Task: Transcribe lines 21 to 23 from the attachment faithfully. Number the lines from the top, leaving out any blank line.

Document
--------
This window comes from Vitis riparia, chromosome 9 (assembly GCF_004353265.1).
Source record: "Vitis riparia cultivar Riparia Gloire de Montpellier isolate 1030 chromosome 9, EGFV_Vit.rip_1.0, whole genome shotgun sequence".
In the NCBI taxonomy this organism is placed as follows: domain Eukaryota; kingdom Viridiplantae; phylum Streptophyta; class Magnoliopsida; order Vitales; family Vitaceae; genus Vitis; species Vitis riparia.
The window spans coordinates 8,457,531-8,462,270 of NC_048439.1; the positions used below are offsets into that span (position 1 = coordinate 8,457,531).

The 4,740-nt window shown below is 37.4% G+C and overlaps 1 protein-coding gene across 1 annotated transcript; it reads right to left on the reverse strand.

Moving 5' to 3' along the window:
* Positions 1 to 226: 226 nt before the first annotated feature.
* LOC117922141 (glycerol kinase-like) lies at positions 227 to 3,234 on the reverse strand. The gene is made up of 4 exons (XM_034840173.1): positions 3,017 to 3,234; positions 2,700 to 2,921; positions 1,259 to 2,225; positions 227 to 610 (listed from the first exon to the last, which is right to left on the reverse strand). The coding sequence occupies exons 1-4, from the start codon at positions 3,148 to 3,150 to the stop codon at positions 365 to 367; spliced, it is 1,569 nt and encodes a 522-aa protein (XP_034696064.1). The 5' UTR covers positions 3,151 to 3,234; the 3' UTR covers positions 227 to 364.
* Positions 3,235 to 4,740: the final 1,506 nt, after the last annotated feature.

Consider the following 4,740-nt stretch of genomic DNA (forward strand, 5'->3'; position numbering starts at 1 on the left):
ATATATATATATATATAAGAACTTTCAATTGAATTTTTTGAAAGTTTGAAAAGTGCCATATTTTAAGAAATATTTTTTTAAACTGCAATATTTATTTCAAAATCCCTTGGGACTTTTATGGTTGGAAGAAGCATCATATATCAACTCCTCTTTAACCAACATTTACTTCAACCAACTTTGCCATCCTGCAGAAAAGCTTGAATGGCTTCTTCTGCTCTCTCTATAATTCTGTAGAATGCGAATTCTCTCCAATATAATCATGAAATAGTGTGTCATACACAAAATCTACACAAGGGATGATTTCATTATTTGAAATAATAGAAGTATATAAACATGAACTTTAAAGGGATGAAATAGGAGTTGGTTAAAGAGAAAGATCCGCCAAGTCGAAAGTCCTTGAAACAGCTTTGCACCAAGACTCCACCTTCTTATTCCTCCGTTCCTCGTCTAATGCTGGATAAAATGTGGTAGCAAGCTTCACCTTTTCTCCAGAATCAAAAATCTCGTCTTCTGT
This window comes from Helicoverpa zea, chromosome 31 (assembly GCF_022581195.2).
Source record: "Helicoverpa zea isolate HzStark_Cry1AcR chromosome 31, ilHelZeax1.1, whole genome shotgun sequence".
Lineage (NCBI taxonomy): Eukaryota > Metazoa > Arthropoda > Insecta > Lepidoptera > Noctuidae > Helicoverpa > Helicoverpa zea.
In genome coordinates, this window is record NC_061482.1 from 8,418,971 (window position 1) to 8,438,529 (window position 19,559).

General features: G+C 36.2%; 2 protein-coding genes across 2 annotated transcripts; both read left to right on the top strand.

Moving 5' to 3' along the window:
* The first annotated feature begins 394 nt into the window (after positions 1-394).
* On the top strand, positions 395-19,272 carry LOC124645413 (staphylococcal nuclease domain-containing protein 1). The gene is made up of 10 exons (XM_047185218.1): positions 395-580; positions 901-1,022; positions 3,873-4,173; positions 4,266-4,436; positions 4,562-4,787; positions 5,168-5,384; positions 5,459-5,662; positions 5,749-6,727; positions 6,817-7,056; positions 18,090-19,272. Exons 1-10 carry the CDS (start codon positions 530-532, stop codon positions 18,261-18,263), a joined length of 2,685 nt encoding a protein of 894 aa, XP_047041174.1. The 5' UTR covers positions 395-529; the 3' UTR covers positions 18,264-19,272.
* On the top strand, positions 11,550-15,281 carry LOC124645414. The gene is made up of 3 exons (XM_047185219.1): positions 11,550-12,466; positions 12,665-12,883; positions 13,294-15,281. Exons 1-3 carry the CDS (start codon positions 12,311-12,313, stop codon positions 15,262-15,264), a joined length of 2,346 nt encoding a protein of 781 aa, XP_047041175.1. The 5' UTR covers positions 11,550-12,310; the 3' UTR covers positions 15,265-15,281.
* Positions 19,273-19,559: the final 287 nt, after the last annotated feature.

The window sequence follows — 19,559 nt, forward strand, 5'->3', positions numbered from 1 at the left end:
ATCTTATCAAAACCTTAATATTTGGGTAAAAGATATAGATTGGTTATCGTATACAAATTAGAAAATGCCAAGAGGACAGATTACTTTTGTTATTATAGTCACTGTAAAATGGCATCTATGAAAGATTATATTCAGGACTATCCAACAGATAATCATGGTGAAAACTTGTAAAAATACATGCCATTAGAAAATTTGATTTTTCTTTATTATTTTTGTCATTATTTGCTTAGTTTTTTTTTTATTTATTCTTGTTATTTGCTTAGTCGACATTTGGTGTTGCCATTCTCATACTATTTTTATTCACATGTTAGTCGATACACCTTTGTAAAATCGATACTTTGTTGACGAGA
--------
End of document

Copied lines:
* Positions 19,273-19,559: the final 287 nt, after the last annotated feature.

The window sequence follows — 19,559 nt, forward strand, 5'->3', positions numbered from 1 at the left end:
ATCTTATCAAAACCTTAATATTTGGGTAAAAGATATAGATTGGTTATCGTATACAAATTAGAAAATGCCAAGAGGACAGATTACTTTTGTTATTATAGTCACTGTAAAATGGCATCTATGAAAGATTATATTCAGGACTATCCAACAGATAATCATGGTGAAAACTTGTAAAAATACATGCCATTAGAAAATTTGATTTTTCTTTATTATTTTTGTCATTATTTGCTTAGTTTTTTTTTTATTTATTCTTGTTATTTGCTTAGTCGACATTTGGTGTTGCCATTCTCATACTATTTTTATTCACATGTTAGTCGATACACCTTTGTAAAATCGATACTTTGTTGACGAGA